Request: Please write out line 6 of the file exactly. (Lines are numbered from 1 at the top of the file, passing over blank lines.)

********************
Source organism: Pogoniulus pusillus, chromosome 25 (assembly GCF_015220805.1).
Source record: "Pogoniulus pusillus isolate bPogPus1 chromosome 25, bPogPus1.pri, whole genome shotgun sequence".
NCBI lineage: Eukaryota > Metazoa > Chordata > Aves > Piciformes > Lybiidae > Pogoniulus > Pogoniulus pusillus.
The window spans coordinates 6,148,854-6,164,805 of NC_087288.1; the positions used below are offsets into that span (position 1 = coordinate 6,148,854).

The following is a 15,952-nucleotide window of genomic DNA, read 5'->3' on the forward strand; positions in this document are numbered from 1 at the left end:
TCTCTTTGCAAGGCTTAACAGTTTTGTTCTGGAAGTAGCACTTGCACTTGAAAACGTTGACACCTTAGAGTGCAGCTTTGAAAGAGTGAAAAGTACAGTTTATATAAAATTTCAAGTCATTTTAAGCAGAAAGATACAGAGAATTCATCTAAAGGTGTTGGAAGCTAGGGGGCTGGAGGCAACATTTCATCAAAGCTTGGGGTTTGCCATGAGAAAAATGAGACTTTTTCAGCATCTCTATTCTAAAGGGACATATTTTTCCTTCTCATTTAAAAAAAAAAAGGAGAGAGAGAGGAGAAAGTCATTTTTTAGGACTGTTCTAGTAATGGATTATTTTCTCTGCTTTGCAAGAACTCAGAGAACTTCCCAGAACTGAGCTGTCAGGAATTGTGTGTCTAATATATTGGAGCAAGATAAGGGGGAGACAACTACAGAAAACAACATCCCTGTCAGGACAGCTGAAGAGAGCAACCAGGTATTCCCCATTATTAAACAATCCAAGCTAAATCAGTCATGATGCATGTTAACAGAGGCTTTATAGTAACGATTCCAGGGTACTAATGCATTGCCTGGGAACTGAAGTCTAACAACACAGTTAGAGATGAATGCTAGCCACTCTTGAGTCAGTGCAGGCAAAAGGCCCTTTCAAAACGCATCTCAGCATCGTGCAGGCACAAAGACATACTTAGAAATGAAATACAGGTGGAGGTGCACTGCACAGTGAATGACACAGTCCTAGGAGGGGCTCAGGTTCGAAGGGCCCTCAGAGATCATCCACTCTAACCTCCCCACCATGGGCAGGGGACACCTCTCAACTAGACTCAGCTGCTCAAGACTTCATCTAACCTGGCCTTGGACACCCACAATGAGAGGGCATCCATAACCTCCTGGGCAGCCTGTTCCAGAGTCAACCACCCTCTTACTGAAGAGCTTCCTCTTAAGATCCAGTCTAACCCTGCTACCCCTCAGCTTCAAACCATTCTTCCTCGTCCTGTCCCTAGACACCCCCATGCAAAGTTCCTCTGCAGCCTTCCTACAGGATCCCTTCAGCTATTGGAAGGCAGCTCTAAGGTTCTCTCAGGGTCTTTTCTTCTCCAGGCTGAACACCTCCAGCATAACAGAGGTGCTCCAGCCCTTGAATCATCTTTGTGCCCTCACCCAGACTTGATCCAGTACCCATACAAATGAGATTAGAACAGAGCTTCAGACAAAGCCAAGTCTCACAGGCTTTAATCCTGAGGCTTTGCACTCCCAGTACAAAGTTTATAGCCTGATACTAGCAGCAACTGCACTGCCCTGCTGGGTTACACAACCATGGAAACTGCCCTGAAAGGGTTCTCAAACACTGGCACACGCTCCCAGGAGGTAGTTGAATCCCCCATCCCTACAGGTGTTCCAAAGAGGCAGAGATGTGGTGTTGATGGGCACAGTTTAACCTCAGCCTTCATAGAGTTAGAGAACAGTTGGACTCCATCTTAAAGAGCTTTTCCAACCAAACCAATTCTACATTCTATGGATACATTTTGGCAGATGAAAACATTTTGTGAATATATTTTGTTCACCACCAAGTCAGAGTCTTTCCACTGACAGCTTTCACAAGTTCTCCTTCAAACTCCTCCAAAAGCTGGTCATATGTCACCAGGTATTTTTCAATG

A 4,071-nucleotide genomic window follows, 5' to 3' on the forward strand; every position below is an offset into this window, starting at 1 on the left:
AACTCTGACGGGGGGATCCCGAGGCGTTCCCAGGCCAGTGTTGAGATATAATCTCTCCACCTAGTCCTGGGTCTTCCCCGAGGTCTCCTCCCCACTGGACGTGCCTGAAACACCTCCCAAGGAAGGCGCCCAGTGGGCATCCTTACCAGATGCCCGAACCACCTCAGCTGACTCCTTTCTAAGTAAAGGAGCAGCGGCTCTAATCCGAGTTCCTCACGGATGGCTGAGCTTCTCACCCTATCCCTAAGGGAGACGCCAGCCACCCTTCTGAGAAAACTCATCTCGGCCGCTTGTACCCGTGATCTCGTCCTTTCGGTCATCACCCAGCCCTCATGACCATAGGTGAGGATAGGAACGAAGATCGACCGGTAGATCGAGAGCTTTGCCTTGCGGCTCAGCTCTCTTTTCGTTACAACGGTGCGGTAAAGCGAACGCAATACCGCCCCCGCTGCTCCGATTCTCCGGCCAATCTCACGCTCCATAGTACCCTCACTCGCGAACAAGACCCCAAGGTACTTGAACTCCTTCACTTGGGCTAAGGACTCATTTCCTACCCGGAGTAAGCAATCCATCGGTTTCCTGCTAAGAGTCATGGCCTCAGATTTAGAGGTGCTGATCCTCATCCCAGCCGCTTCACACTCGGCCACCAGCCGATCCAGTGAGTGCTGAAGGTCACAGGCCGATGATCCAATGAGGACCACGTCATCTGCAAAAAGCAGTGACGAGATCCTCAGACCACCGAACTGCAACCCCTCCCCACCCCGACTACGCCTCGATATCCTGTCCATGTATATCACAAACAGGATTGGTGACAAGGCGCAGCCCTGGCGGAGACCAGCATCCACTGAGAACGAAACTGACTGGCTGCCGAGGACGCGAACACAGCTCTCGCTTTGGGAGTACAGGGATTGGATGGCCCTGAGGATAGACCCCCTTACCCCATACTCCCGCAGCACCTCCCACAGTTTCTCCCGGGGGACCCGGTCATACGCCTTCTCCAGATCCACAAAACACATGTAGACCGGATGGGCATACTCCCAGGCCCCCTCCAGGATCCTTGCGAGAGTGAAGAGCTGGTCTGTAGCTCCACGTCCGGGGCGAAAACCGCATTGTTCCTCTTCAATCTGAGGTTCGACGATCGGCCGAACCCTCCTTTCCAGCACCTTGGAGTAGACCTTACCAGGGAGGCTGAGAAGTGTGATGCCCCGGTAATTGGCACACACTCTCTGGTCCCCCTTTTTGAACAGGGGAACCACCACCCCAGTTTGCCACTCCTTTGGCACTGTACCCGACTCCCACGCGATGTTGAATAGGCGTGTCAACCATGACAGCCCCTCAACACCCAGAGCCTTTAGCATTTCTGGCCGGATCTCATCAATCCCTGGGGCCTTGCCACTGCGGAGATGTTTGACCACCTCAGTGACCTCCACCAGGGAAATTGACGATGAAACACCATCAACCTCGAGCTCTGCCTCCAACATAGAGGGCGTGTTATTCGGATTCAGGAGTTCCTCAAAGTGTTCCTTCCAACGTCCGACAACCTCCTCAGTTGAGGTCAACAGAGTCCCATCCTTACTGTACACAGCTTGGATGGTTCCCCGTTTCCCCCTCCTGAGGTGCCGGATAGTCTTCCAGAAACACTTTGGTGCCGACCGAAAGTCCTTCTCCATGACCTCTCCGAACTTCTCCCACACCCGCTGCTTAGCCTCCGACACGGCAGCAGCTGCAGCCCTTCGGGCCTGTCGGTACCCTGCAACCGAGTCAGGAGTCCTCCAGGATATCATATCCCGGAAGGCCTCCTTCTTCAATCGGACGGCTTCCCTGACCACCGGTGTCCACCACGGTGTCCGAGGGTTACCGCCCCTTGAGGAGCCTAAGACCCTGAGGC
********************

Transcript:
TCTCTTTGCAAGGCTTAACAGTTTTGTTCTGGAAGTAGCACTTGCACTTGAAAACGTTGACACCTTAGAGTGCAGCTTTGAAAGAGTGAAAAGTACAGTTTATATAAAATTTCAAGTCATTTTAAGCAGAAAGATACAGAGAATTCATCTAAAGGTGTTGGAAGCTAGGGGGCTGGAGGCAACATTTCATCAAAGCTTGGGGTTTGCCATGAGAAAAATGAGACTTTTTCAGCATCTCTATTCTAAAGGGACATATTTTTCCTTCTCATTTAAAAAAAAAAAGGAGAGAGAGAGGAGAAAGTCATTTTTTAGGACTGTTCTAGTAATGGATTATTTTCTCTGCTTTGCAAGAACTCAGAGAACTTCCCAGAACTGAGCTGTCAGGAATTGTGTGTCTAATATATTGGAGCAAGATAAGGGGGAGACAACTACAGAAAACAACATCCCTGTCAGGACAGCTGAAGAGAGCAACCAGGTATTCCCCATTATTAAACAATCCAAGCTAAATCAGTCATGATGCATGTTAACAGAGGCTTTATAGTAACGATTCCAGGGTACTAATGCATTGCCTGGGAACTGAAGTCTAACAACACAGTTAGAGATGAATGCTAGCCACTCTTGAGTCAGTGCAGGCAAAAGGCCCTTTCAAAACGCATCTCAGCATCGTGCAGGCACAAAGACATACTTAGAAATGAAATACAGGTGGAGGTGCACTGCACAGTGAATGACACAGTCCTAGGAGGGGCTCAGGTTCGAAGGGCCCTCAGAGATCATCCACTCTAACCTCCCCACCATGGGCAGGGGACACCTCTCAACTAGACTCAGCTGCTCAAGACTTCATCTAACCTGGCCTTGGACACCCACAATGAGAGGGCATCCATAACCTCCTGGGCAGCCTGTTCCAGAGTCAACCACCCTCTTACTGAAGAGCTTCCTCTTAAGATCCAGTCTAACCCTGCTACCCCTCAGCTTCAAACCATTCTTCCTCGTCCTGTCCCTAGACACCCCCATGCAAAGTTCCTCTGCAGCCTTCCTACAGGATCCCTTCAGCTATTGGAAGGCAGCTCTAAGGTTCTCTCAGGGTCTTTTCTTCTCCAGGCTGAACACCTCCAGCATAACAGAGGTGCTCCAGCCCTTGAATCATCTTTGTGCCCTCACCCAGACTTGATCCAGTACCCATACAAATGAGATTAGAACAGAGCTTCAGACAAAGCCAAGTCTCACAGGCTTTAATCCTGAGGCTTTGCACTCCCAGTACAAAGTTTATAGCCTGATACTAGCAGCAACTGCACTGCCCTGCTGGGTTACACAACCATGGAAACTGCCCTGAAAGGGTTCTCAAACACTGGCACACGCTCCCAGGAGGTAGTTGAATCCCCCATCCCTACAGGTGTTCCAAAGAGGCAGAGATGTGGTGTTGATGGGCACAGTTTAACCTCAGCCTTCATAGAGTTAGAGAACAGTTGGACTCCATCTTAAAGAGCTTTTCCAACCAAACCAATTCTACATTCTATGGATACATTTTGGCAGATGAAAACATTTTGTGAATATATTTTGTTCACCACCAAGTCAGAGTCTTTCCACTGACAGCTTTCACAAGTTCTCCTTCAAACTCCTCCAAAAGCTGGTCATATGTCACCAGGTATTTTTCAATG